Norway Economic Outlook
October 27, 2020The economy likely recovered in Q3, following the sharp contraction recorded in Q2. GDP grew mildly in August, slowing from July’s level as household spending lost steam—evidenced by a slowdown in retail sales during the month—and coming amid decelerating industrial production growth. More positively, merchandise exports in September shrank at the softest rate since February as oil production picked up from April’s nadir. Additionally, merchandise imports expanded for the fourth consecutive month, signaling improving domestic demand. Meanwhile, the government announced its draft budget for 2021, totaling NOK 315 billion—around USD 35 billion and nearly 10% of Mainland GDP—and continuing the expansionary stance of the previous year’s plan. Details include a growth-promoting cut to working capital and measures to continue mitigating the pandemic’s impact on the labor market.
Norway Economic GrowthThe economy is set for a healthy rebound in 2021, following this year’s pandemic-induced contraction. Surging private consumption and an uptick in capital spending will likely support domestic demand, while a recuperated external picture should benefit key exports. However, the persistent nature of the pandemic and uncertain future demand for oil are key risks ahead. FocusEconomics Consensus Forecast panelists estimate total GDP growing 3.3% in 2021, which is down 0.1 percentage points from last month’s forecast, and expand 2.5% in 2022. Furthermore, our panelists see mainland GDP increasing 3.7% in 2021, which is down 0.1 percentage points from last month’s projection, and growing 2.2% in 2022.
Norway Economy Data
5 years of Norway economic forecasts for more than 30 economic indicators.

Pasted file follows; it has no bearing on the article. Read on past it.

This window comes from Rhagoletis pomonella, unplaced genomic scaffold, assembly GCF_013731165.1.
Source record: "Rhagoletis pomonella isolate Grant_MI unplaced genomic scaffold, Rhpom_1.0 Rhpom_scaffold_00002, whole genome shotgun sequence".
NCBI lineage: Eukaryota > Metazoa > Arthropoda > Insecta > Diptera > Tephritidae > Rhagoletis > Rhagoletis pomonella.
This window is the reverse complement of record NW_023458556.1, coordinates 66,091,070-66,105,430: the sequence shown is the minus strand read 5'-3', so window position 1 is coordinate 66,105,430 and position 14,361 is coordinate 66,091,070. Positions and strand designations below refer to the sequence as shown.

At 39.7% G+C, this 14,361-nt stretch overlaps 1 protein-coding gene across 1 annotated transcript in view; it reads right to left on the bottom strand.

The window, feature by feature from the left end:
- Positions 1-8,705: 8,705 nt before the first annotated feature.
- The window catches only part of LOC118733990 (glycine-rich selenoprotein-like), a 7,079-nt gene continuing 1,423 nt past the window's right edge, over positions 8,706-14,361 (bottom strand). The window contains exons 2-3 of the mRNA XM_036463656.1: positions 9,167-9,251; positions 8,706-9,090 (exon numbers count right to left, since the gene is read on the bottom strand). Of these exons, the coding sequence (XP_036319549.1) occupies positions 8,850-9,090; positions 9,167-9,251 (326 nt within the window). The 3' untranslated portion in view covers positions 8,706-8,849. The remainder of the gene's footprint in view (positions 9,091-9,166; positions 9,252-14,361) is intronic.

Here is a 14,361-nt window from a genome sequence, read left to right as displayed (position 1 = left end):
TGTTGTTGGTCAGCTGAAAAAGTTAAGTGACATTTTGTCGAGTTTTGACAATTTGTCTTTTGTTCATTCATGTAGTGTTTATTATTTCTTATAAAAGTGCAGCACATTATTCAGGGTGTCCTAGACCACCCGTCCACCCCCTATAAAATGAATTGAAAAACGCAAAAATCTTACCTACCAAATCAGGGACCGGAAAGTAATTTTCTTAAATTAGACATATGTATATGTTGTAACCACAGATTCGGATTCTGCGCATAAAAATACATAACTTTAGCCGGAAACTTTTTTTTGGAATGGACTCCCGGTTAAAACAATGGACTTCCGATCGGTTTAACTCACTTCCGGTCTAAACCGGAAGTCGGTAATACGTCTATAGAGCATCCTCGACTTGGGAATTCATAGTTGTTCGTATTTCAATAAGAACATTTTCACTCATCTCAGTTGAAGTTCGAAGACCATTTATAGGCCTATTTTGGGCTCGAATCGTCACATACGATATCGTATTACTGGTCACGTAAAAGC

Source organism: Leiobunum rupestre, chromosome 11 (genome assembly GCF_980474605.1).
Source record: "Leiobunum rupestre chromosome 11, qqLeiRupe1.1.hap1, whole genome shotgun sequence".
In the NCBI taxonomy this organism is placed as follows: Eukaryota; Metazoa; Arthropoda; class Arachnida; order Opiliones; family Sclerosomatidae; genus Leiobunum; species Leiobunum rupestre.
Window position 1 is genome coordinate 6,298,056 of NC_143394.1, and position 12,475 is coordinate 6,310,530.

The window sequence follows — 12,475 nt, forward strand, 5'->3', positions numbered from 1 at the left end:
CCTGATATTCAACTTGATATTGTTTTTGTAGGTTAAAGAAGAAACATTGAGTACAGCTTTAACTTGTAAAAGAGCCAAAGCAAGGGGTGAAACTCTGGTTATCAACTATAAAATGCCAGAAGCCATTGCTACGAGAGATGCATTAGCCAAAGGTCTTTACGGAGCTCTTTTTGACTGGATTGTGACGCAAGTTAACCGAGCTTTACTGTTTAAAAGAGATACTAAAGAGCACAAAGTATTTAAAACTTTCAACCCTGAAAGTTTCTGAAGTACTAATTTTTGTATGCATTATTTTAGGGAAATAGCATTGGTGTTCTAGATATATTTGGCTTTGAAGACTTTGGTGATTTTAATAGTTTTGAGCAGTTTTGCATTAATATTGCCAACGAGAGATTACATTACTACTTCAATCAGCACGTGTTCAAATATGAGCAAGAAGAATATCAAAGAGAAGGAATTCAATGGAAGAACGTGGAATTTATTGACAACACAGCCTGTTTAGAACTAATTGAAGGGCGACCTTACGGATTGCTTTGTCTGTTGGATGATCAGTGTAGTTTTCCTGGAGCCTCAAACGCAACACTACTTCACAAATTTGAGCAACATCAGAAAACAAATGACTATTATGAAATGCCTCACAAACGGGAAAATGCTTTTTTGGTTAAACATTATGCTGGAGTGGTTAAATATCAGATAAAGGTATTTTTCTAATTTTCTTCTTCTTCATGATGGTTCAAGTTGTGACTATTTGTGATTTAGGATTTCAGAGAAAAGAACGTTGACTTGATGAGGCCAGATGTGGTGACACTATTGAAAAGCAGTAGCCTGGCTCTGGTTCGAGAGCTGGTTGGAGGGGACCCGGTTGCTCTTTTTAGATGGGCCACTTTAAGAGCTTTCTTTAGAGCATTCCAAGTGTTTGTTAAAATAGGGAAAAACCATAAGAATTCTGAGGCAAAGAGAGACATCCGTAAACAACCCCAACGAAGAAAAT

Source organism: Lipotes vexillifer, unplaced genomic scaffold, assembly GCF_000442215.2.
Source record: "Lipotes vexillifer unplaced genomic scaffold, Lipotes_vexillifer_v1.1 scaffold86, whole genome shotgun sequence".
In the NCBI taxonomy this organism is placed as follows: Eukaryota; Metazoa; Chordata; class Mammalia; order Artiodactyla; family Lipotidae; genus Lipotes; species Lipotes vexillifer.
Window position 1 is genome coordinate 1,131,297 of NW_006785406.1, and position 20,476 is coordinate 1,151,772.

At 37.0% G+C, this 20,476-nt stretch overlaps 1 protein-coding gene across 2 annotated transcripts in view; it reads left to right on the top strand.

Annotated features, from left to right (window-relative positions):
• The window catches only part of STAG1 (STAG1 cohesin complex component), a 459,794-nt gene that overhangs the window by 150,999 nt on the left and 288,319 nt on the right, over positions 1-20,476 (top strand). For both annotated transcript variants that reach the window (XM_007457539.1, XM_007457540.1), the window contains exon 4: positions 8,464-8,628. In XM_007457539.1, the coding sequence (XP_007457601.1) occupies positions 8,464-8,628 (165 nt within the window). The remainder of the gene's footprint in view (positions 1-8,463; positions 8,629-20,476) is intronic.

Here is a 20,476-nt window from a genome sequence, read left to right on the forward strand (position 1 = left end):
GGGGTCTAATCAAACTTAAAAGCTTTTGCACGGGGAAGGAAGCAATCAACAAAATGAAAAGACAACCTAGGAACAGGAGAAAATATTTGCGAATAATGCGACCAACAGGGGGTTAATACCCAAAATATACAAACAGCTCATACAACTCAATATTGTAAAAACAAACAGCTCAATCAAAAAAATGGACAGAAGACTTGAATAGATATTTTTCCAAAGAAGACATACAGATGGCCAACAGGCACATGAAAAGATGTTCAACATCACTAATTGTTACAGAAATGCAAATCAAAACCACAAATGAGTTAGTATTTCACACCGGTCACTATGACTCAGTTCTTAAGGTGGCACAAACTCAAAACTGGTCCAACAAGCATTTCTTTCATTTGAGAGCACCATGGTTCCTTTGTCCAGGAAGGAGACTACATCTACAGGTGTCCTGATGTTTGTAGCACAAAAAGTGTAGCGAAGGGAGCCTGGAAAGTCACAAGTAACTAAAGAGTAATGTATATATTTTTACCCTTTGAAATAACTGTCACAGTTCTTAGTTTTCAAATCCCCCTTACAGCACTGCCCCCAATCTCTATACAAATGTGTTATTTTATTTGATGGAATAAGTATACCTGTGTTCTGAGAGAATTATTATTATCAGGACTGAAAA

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|Bond Yield||1.58||-0.65 %||Jan 01|
|Exchange Rate||8.78||-0.38 %||Jan 01|
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Norway Economic News
April 12, 2021
Economic output decreased 0.7% over the prior month in February in seasonally-adjusted terms, reducing slightly from the 0.9% drop in January.
April 9, 2021
Consumer prices fell 0.26% from the previous month in March, swinging from February's 0.70% increase.
April 8, 2021
Industrial production fell 1.2% month-on-month in seasonally-adjusted terms in February, contrasting the 1.0% growth clocked in January.
March 18, 2021
At its monetary policy meeting on 17 March, the Executive Board of Norges Bank unanimously decided to keep the sight deposit rate at 0.00%, marking the seventh consecutive meeting of unchanged rates. The Bank’s wait-and-see approach came amid an uptick in inflation in recent months—consumer prices rose at the strongest pace in over two years in February—while the unemployment rate remains well above pre-pandemic levels.
March 10, 2021
Consumer prices increased 0.70% over the previous month in February, a smaller increase than January's 1.06% rise.